Balo disease is a rare variant of multiple sclerosis expressed in the disruption of the normal functioning of neurons in the human nervous system. This pathology is characterized by a complex course, like most other diseases associated with disruption of the brain and central nervous systems, such as Marburg fever or Devic’s disease. The white matter in the human brain begins to break down, resulting in concentric curls, knots, and rings.
Medical evidence shows that young people are mostly affected by this disease. Unlike the usual forms of sclerosis, the pathology is accompanied by an acute form of the course and progresses rapidly.
The pathology was discovered and described in 1927 by the Hungarian pathomorphologist Joseph Balo. In one of the patients, Joseph Balo discovered destroyed areas of the brain with white matter that resembled concentric layers and did not damage the axons. First, Joseph Balo gave the disease the name “periaxial leukoencephalitis.” However, in the future, the name “Balo’s concentric sclerosis” or simply “Balo’s disease” was fixed in the scientific and medical literature.
Balo Disease Symptoms
In the scientific literature, there are registered cases when concentric sclerosis proceeded without any symptoms and was diagnosed only by autopsy.
In most cases, patients with this disease describe it as an illness that they got after suffering an acute infection or severe stress. Balo concentric sclerosis develops with a wide range of symptoms, and patients have problems with the brain. Brain abnormalities can manifest in headaches with nausea and epilepsy. In rare cases, asthenia may appear.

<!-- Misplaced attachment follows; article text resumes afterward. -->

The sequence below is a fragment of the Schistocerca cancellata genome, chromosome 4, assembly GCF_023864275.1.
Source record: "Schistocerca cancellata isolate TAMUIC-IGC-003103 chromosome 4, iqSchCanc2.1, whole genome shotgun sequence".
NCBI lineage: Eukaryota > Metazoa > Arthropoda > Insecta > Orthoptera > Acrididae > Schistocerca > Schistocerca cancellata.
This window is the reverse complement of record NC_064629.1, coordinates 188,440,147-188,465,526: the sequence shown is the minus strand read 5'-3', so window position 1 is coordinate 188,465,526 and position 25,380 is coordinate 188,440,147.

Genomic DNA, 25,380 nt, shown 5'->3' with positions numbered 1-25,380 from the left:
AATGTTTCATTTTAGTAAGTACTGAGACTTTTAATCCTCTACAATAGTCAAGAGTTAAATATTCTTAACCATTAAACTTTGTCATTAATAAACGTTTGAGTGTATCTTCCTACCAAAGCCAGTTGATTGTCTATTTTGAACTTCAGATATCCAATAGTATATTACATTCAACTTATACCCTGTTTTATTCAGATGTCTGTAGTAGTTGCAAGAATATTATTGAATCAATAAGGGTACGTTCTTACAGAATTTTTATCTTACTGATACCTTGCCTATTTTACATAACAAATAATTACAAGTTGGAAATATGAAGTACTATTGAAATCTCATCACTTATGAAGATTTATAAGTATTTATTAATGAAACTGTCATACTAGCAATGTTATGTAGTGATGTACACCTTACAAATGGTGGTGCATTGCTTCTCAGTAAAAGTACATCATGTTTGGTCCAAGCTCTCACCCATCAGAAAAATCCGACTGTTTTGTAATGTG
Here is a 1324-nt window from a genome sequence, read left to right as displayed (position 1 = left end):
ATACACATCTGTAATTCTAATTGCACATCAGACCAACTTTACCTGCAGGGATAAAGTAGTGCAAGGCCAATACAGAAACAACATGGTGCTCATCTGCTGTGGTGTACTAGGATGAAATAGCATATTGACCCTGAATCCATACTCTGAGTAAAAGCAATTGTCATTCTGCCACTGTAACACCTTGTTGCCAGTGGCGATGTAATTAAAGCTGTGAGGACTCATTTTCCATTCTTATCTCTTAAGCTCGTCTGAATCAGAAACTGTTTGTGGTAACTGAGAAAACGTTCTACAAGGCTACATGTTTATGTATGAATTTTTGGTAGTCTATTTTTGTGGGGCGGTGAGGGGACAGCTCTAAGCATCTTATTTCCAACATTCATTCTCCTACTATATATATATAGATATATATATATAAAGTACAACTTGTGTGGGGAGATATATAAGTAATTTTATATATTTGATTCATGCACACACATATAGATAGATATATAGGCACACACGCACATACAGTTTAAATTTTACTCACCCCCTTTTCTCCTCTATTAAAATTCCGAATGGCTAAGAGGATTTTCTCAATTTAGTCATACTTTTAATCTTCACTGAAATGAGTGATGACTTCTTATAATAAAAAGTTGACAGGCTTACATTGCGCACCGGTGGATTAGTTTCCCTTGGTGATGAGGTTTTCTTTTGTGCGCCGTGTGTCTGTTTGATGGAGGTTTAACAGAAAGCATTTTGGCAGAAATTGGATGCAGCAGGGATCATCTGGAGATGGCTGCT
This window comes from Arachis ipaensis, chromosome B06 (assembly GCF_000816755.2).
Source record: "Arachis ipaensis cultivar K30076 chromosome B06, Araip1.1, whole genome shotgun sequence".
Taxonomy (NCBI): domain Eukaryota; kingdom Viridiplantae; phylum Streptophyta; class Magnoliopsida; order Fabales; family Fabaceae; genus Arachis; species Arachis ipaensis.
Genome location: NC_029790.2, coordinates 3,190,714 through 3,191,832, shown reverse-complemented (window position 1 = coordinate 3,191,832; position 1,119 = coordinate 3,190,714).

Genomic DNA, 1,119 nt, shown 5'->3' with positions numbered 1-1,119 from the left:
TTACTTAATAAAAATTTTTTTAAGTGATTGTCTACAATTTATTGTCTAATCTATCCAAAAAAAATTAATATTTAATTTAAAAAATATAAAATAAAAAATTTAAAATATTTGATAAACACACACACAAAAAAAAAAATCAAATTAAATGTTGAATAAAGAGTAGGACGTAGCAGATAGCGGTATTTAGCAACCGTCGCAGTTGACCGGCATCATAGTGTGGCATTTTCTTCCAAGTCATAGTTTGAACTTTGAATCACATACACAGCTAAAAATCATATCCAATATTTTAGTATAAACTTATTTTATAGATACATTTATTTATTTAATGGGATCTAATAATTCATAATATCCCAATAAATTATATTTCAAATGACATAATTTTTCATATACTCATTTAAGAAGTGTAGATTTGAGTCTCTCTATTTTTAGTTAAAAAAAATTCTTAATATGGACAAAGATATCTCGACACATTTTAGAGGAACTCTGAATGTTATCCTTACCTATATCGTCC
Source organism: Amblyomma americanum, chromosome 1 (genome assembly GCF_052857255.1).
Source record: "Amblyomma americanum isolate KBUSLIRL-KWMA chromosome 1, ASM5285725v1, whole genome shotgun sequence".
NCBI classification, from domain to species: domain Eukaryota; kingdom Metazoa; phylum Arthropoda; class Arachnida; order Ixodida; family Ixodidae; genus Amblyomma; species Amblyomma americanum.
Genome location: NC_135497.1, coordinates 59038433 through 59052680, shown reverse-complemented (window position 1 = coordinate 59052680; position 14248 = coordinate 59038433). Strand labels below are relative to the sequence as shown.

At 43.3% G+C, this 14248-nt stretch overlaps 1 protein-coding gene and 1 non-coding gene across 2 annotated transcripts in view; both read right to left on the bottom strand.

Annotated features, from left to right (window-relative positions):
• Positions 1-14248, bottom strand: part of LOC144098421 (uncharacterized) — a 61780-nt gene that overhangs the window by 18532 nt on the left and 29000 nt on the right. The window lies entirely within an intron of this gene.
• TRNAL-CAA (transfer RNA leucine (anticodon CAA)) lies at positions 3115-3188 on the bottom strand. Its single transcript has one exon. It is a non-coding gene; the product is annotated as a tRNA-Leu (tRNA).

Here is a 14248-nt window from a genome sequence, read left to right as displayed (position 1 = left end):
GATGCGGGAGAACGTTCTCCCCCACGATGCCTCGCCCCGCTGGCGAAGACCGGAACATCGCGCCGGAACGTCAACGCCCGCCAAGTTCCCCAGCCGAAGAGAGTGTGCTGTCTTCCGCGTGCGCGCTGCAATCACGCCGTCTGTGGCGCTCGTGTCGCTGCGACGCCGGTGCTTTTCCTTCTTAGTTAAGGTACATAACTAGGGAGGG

Symptoms often include signs of damage to the central nervous system and its structures. When examining patients with Balo concentric sclerosis, it turns out that, most often, the symptoms include:
- destruction of the pyramidal tracts, which is observed in a decrease in muscle strength;
- loss of sensitivity and in the foot reflexes;
- there is a disruption in the work of the parts of the brain responsible for coordination, movement control, and maintenance of muscle tone;
- visual impairment, such as retrobulbar neuritis;
- loss of half of the vision in both eyes;
- disorders in speech may occur;
- it is difficult for patients to recall fragments of the past and correctly select the words necessary for a conversation – it becomes difficult to perceive complex statements.
Causes of Balo Disease
The causes of the onset of pathology, as well as the conditions for its occurrence, have not yet been clarified by scientists and modern medicine. There is an assumption that a hereditary predisposition plays an important role and that the development of the rare disease is multifactorial.
- The main medical indications for the onset of the development of Balo’s disease are infectious and viral diseases, such as ARVI, which can serve as the beginning of pathological processes.
- Also, in the studies, it was found that neurotropic viruses that can destroy neurons in the human brain play an important role in the onset and development of pathology.